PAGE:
How to Use Google Maps’ New Offline Features
There have probably been at least a few occasions when you wished you could use Google Maps offline. Whether you’re at your subway station and need to make a change of plans underground or are exploring a new city and wishing you could get directions without racking up exorbitant data charges, you’d probably love to use the navigation software without having to depend on an Internet connection.
Luckily, Google has listened to its users and is adding a feature that enables you to download the maps for an area of the world to your smartphone. The next time you find yourself without connectivity, whether on a drive into the country or when you’re standing in an underground subway platform or parking garage, Google Maps will continue to work as if you were connected to the Internet.
The option to save maps for simple viewing offline has existed in the app since 2012. But with the latest update, you can now get turn-by-turn directions, search for specific destinations, and access useful information about different places on the map, all without needing to be within range of a cell tower or connected to a Wi-Fi hotspot.
To download an area, search for the city, county, or country you’re looking for and tap “Download” in the resulting place sheet. Or, navigate to “Offline Areas” in the Google Maps menu and tap the “+” to add an area. To prevent any expensive and unexpected data usage, map areas will only download for offline use when you’re connected to Wi-Fi.
Once you’ve downloaded the area, Google Maps will automatically switch to offline mode when it detects that you’re in an area with spotty connectivity or no service at all. When the app finds a connection, it will switch back to the online mode so that you can access the full version of Maps, which includes extras like live traffic conditions for your current route. When you request a route offline, the directions the app delivers will use average traffic time, rather than loading real-time traffic data. When the connection is restored, the route will be updated.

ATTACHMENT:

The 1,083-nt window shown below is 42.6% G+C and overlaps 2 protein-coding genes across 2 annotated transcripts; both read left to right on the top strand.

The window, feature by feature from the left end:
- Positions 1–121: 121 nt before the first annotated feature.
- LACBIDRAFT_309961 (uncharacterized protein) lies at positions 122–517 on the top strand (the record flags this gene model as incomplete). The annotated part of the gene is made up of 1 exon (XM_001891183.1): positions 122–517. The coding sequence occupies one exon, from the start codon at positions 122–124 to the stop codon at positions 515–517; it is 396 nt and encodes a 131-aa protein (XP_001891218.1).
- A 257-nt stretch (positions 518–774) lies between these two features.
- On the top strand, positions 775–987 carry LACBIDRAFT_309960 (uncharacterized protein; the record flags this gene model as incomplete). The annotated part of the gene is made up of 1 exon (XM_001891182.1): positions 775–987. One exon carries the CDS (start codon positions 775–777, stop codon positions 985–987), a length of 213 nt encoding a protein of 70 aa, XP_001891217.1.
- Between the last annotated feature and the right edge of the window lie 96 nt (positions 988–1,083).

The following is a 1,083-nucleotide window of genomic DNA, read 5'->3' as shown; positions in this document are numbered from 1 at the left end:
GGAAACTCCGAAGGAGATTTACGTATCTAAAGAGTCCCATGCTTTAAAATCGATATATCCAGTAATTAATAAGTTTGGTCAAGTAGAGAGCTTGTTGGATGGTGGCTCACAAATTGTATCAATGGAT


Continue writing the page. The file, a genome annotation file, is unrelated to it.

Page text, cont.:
Stephanie Rosenbloom reports for The New York Times that using Google Maps in offline mode requires minimal planning, since once you’ve downloaded the relevant map area, you can take advantage of the feature whenever the need arises. While there are limits to the size of the map you can download, you can opt to download multiple maps to cover whatever area you anticipate needing the functionality to navigate.
The feature was first previewed at Google’s I/O developer conference in May, and the company is beginning to roll out the improvements with the latest version of Google Maps on Android. The functionality is expected to be added to the iOS app soon. And Google promises that over time, it will continue to add more offline features “to help you find your way — even when you can’t find a connection.”
Xavier Harding reports for Popular Science that the offline mode for Google Maps is likely to push other navigation app providers, like Apple and Microsoft, to add similar functionality to their software. The update cements Google’s lead over other popular navigation apps, like Apple Maps, and catches it up with lesser-known rivals like the open-source OpenStreetMap, which has offered offline support for years. Rosenbloom notes that other apps that offer detailed offline maps include Maps.me, City Maps 2Go, and Pocket Earth Pro, some of which enable you to search for streets and nearby points of interest.
Lisa Eadicicco reports for Time that many navigation apps are technically capable of retrieving directions without a data connection, since a smartphone’s GPS sensors don’t require a connection to track your location. Nokia’s HERE app has offered offline functionality for some time now, enabling users to download maps for offline use, find places, and get turn-by-turn directions without a connection. Apple Maps lacks an offline mode, though it does store information that you’ve already requested.
The offline feature added to Google Maps will be most helpful to users who routinely find themselves in need of navigation information when they don’t have a reliable data connection. But project manager Amanda Bishop tells The Verge that even users who don’t often notice that they’re offline should notice maps loading faster because of the “erratic” nature of even the fastest data connection. Google’s research indicates that the average smartphone is offline for 10% of the day, and much of that downtime is the result of simple network congestion. “The app just feels really fast,” Bishop notes. “It’s about never ever having to wait.”